We spoke to Raj Narayan, head of secondary loan trading at Lloyds Banking Group. Since May, Raj has been on secondment from Lloyds to Business in the Community, an organization that aims to build a fairer society in London. He advocates that other finance professionals try working in charities too. Here's why.
I am on secondment from Lloyds Banking Group to Business in the Community (BITC). I’ve taken a year out from banking to do this. It’s a great opportunity and has allowed me to really engage with the local community. You have these almost parallel societies in London – on one hand there’s big business and on the other hand you have some of the highest rates of child poverty in England and people living off food banks.
I’m a business connector. I encourage greater collaboration among a wide range of organisations in local communities. I spend time with key people from business, education and the voluntary sector to better understand the collective issues they face. There are some amazing charities around here and I’m helping to build bridges so that they can get the support they need. For example, I’ve been working with a charity called Rooted Forum which helps disengaged local youths and connected them to another charity, which is providing Rooted Form management expertise. I am working with ‘Idle Man’ a small but ambitious online men’s fashion retailer. I connected them to a 'growth accelerator', which is providing advice to the retailer to grow and I connected an artist to an social enterprise called Poached Creative which is helping the artist showcase her work online.
No! – Only one. There’s a former banker who runs East London Radio, which is a radio station that encourages youths to come along and work on radio programmes. More bankers should get involved though – people in the industry have amazing skills and can make a real difference!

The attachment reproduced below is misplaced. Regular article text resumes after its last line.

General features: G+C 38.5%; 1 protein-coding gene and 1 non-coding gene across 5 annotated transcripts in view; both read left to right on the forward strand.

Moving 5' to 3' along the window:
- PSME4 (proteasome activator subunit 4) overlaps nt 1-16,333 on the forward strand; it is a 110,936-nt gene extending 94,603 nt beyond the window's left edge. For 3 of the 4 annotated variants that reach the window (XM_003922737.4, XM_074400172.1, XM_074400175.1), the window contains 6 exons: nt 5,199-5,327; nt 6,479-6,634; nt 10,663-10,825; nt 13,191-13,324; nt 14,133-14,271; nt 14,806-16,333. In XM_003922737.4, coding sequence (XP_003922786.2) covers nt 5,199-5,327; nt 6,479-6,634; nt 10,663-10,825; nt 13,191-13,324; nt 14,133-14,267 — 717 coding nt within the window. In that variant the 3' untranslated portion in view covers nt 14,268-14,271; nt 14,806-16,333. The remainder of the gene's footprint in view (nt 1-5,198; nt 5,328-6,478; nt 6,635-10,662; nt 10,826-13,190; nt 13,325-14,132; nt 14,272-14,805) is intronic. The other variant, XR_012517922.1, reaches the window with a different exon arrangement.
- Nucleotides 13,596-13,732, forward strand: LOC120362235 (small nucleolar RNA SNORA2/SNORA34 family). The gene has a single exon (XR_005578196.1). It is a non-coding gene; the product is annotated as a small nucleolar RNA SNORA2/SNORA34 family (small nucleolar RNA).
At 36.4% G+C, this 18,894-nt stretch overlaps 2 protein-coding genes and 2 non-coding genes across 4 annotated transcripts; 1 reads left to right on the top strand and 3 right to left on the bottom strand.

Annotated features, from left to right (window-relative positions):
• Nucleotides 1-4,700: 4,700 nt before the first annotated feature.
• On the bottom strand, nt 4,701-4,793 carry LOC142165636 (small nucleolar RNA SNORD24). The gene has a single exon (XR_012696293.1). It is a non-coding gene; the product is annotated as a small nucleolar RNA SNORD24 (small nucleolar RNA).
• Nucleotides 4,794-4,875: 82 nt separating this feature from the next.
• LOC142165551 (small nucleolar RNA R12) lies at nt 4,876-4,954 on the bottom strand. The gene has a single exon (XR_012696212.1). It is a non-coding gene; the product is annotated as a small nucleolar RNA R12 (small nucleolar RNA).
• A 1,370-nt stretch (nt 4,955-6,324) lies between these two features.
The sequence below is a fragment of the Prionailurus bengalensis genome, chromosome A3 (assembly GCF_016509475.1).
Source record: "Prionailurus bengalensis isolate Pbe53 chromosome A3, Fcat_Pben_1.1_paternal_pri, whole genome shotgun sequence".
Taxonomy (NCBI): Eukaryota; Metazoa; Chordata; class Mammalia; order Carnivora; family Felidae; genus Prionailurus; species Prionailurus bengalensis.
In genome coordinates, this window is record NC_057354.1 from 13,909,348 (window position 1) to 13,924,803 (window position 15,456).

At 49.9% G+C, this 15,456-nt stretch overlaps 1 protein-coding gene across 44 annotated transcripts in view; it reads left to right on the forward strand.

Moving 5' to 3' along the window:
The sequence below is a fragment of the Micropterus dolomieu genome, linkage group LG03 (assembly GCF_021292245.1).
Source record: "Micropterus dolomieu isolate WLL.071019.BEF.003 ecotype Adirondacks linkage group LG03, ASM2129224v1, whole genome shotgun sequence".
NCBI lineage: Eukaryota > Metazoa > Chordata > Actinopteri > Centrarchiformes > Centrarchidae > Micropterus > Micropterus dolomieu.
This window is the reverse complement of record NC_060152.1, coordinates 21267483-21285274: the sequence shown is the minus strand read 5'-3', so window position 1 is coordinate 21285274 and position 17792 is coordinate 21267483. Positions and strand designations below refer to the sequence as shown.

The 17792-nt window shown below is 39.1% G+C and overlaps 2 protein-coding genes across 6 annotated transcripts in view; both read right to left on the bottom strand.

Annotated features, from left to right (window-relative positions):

I had a meeting with the manager of Waitrose in Canary Wharf. He has over 700 people working there. I’m trying to organize for his leadership team to come and do a presentation in local schools and universities, to encourage and share the skills you need to work and rise in retail.
Yes! I’d love for people from banks, law firms, big companies who have come from humble, to come forward and talk to some of these kids – they’ll be able to relate to them.
I want kids from deprived areas to think big and have aspirations. When I went into schools and spoke to people who were good at maths, many said they didn’t want to become bankers because it was too difficult. It’s all about exposing people to the industry and letting them know that other people like them have done it.
Two or three. Within a few weeks I’d met over 50! It’s actually very similar to a banking job. I’m a broker and a networker. I’m connecting people, networking and using sales skills.
Yes! I definitely see things differently. I’m a lot more humble and energised. I really believe that we can all make a difference. There’s a lot of talent in the local community that goes unrecognized outside – I’ve met some amazing people, like Farah Mohammoud, who’s been helping young ex-offenders and homeless to come back into the mainstream. He organized 10 artists to work with the ex-offenders and came up with an amazing album – I’m trying to help him make that into a sustainable enterprise.
I’ve managed loads in a few weeks. Imagine if there were 1,000 people from banking out there working in the local community. We could absolutely change the world for the better!
At the same time, the banking and corporate sector can learn a lot from the charity sector. Charities have very engaged and enthusiastic staff and achieve absolutely incredible results with very limited resources.
I would like to encourage people to come, see and experience our phenomenal community. Feel free to contact me via Raj.firstname.lastname@example.org.